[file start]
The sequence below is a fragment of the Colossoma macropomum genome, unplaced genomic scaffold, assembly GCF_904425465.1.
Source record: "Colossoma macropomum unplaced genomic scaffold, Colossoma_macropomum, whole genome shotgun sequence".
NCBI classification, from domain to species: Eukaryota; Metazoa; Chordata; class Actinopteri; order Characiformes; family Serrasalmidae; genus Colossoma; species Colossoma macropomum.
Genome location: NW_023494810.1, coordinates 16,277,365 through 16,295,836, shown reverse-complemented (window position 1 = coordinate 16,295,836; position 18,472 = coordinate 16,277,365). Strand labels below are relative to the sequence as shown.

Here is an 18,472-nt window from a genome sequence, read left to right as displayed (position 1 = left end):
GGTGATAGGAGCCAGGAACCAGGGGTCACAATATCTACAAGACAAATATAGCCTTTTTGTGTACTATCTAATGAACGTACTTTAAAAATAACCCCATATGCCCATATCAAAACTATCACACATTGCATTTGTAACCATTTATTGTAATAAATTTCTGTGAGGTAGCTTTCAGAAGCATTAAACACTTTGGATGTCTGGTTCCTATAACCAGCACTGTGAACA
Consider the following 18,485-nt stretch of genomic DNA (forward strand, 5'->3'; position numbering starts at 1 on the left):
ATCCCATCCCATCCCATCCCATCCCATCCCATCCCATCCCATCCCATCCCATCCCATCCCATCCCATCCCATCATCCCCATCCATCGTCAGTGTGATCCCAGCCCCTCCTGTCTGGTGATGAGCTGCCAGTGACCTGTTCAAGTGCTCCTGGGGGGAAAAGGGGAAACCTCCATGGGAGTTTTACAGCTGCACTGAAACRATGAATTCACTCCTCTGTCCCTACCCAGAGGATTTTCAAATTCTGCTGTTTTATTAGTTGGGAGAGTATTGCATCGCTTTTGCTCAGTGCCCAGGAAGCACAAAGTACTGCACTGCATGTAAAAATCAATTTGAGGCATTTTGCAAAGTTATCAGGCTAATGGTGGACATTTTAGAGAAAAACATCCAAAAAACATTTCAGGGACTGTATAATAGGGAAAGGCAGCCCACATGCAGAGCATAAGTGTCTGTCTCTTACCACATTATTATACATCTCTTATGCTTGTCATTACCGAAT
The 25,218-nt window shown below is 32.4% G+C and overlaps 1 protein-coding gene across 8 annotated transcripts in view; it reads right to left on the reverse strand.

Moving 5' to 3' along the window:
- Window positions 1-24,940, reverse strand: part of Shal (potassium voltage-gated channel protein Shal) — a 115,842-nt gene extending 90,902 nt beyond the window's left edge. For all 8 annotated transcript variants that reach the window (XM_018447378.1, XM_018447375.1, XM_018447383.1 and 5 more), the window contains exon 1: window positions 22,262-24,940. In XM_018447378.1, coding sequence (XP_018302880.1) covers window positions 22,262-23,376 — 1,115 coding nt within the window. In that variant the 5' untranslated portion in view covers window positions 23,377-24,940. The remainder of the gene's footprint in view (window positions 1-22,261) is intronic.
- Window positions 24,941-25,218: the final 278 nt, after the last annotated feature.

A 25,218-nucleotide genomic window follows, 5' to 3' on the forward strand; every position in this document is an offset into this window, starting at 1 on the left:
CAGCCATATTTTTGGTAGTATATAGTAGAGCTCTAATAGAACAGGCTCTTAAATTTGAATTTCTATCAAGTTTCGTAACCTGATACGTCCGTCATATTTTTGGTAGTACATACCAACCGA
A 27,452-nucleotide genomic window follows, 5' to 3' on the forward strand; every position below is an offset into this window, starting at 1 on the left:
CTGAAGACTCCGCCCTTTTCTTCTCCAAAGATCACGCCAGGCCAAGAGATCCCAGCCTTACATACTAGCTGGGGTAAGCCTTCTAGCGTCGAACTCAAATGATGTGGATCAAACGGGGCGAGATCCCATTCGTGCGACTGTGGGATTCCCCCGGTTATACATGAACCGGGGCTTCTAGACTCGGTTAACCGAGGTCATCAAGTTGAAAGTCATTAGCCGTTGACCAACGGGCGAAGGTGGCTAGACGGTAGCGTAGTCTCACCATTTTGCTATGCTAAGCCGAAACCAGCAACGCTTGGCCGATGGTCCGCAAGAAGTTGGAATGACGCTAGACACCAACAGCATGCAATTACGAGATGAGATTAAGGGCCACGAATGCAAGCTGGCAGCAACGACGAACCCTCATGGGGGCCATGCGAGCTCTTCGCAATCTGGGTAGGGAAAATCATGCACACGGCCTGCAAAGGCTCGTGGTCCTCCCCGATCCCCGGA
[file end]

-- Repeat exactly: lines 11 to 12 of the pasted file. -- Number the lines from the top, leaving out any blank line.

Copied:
- Window positions 1-24,940, reverse strand: part of Shal (potassium voltage-gated channel protein Shal) — a 115,842-nt gene extending 90,902 nt beyond the window's left edge. For all 8 annotated transcript variants that reach the window (XM_018447378.1, XM_018447375.1, XM_018447383.1 and 5 more), the window contains exon 1: window positions 22,262-24,940. In XM_018447378.1, coding sequence (XP_018302880.1) covers window positions 22,262-23,376 — 1,115 coding nt within the window. In that variant the 5' untranslated portion in view covers window positions 23,377-24,940. The remainder of the gene's footprint in view (window positions 1-22,261) is intronic.
- Window positions 24,941-25,218: the final 278 nt, after the last annotated feature.